Knife Lingo

Sorry about this last picture, it should be flipped. These are some of the basic parts of a knife.
1. Butt or Pommel: Can be steel or brass, used to balance the knife and sometimes for striking.
2. Rivet or Mosaic Pin: Used to attach or secure handle to the knife.
3. Bolster: a decorative piece between the blade and handle and sometimes doubles as a guard.
4. Ricasso: Portion of un-sharpened area between the blade and handle.
5. Choil: A recessed space between the edge and bolster to allow sharpening of the entire edge, can also be used to choke up on the knife.
6. Spine: The Un-sharpened top of the blade.
7. Grind: The Secondary Edge Where the steel has been removed to form the edge.
8. Edge: The Primary Edge Where all the magic happens…. well on a well sharpened knife that is 😉
9. Point: Shouldn’t have to explain this one, you will get the point
10. Full Tang: Where the Blade and handle are made from one piece of steel extending the full length of the knife. Makes for the strongest knife possible.
11. Liner: Using liner can Help strengthen the bond between the handle and the knife, it also looks good! 😉

Good to know info. If You have any questions please feel free to send me an e-mail at patrick@mtknives.net Please Like our facebook page to keep up to date with the latest info.

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Type of Grinds

1. Sabre Grind: aka “Scandinavian Grind” this is a typical grind for a tactical, or military knife.
2. Hollow Grind: this is a typical grind for straight razors and now more common on massed produced knives. great for a sharp edge but causes the edge to be weak.
3. Chisel Grind: Mostly found on Japanese Culinary knives. Makes for a really sharp edge.
4. Flat Grind: Edge ground all the way to the spine, very sharp edge, but not real durable.
5. Convex Grind: Opposite of a hollow grind, commonly found on axes and such for heavy cutting.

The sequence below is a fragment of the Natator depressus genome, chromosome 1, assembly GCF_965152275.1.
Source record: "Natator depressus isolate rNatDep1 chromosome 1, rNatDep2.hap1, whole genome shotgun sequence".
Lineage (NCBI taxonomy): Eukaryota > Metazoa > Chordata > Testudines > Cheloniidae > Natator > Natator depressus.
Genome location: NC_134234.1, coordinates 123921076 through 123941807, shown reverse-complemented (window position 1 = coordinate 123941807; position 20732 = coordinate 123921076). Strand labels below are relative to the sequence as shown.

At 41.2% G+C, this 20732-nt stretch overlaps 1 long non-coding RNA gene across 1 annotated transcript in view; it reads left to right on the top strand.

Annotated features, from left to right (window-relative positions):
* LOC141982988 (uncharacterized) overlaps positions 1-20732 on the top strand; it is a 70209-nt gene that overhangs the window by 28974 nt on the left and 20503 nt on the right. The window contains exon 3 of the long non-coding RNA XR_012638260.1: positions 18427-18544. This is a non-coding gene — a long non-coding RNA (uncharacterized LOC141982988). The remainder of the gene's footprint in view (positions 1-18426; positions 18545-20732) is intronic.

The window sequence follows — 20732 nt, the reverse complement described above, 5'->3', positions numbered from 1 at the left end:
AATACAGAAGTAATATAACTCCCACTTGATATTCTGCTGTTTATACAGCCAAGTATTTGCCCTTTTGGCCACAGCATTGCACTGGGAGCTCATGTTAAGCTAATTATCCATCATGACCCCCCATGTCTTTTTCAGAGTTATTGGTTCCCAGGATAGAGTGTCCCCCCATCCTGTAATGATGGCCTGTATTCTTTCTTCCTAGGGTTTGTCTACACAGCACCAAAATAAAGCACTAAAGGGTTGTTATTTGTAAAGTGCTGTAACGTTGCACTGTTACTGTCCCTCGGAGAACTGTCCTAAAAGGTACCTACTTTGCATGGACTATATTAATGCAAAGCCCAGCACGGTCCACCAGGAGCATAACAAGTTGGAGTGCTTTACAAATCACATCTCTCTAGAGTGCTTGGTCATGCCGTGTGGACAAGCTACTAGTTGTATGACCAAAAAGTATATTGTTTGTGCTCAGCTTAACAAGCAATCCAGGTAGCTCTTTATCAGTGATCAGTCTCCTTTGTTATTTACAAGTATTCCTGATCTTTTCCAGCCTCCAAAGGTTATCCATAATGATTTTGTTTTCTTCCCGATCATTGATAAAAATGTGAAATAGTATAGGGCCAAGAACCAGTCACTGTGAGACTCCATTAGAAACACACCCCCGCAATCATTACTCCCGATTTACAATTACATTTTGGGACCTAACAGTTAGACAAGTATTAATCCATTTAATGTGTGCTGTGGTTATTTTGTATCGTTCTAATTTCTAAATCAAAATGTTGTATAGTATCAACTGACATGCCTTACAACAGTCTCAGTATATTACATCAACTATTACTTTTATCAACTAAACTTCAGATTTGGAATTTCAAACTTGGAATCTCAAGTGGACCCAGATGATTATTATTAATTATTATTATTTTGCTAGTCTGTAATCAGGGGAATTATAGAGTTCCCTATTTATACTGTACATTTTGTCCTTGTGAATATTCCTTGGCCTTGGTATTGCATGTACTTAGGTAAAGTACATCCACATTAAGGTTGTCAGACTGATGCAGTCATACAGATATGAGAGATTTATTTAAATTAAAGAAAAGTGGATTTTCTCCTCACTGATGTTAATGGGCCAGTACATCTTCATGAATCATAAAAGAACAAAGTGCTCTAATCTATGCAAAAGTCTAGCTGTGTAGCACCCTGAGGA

6. Compound Bevel or Double Bevel: This is a great way to have a knife with a sharp edge that has more resilience than a flat grind. The red section is considered the secondary edge. and the black bevel would be considered the primary edge, ( the primary edge does the cutting) 
Having the right grind on your knife is important. There are many combinations or variations of grinds but these are the basic grinds. If your knife has the right grind for what it is used for, and it is a good quality knife. You shouldn’t have to spend too much time maintaining your knife, a quick touch up and it should be ready to go. I only spend a few minutes to bring my knife back to shaving sharp and that is only after it has been used heavily. I hope You learned something new, if you have any questions about Knives I would be glad to answer them. Just e-mail me with your questions at patrick@mtknives.net And don’t forget to LIKE our Facebook Page!
Thank You

New Hire

I had to recrute some help, I am running behind!
Judah hasn’t got enough of his daddy, he came crawling when I walked in the door and wouldn’t let me leave so I took him to work with me. One thing good about working from home.

Malachi’s Neck Knife!!!

So My son got a hold of one of our old neck knife cases and decided to put it to good use! 🙂
I believe kids need to start out learning how to be responsible with knives at an early age.  We teach our children safe cutting practices and watch them close.  But you have to know they are going to cut them selves this can be one of the best teachers (don’t worry most of their cuts didn’t make it past the bone 😉 they will heal), One of the first knives Malachi had was one I carved him out of wood, he was so proud of that knife.
 He Has a fast draw so you had better watch out! And the Edge… well it is scary dull!
After I get caught up on these orders I will do a post on basic knife handling.

How Hard is it?

Hardened Steel Core To see if the knife has been fully hardened I test it with a file. When the Knife is fully hardened a file should not bit into the steel because the steel core is harder than the file itself. Now that is Hard!!! Here is a video of me trying to drill through a hardened blade. I had got in a hurry and forgot to drill the knife before I heat treated it so I ran into problems trying to drill it. I can take the temper out of the handle by putting the blade in water and heating the handle red hot while the blade is in the water. If you try to do this without the blade in water you will remove the temper out of the blade itself.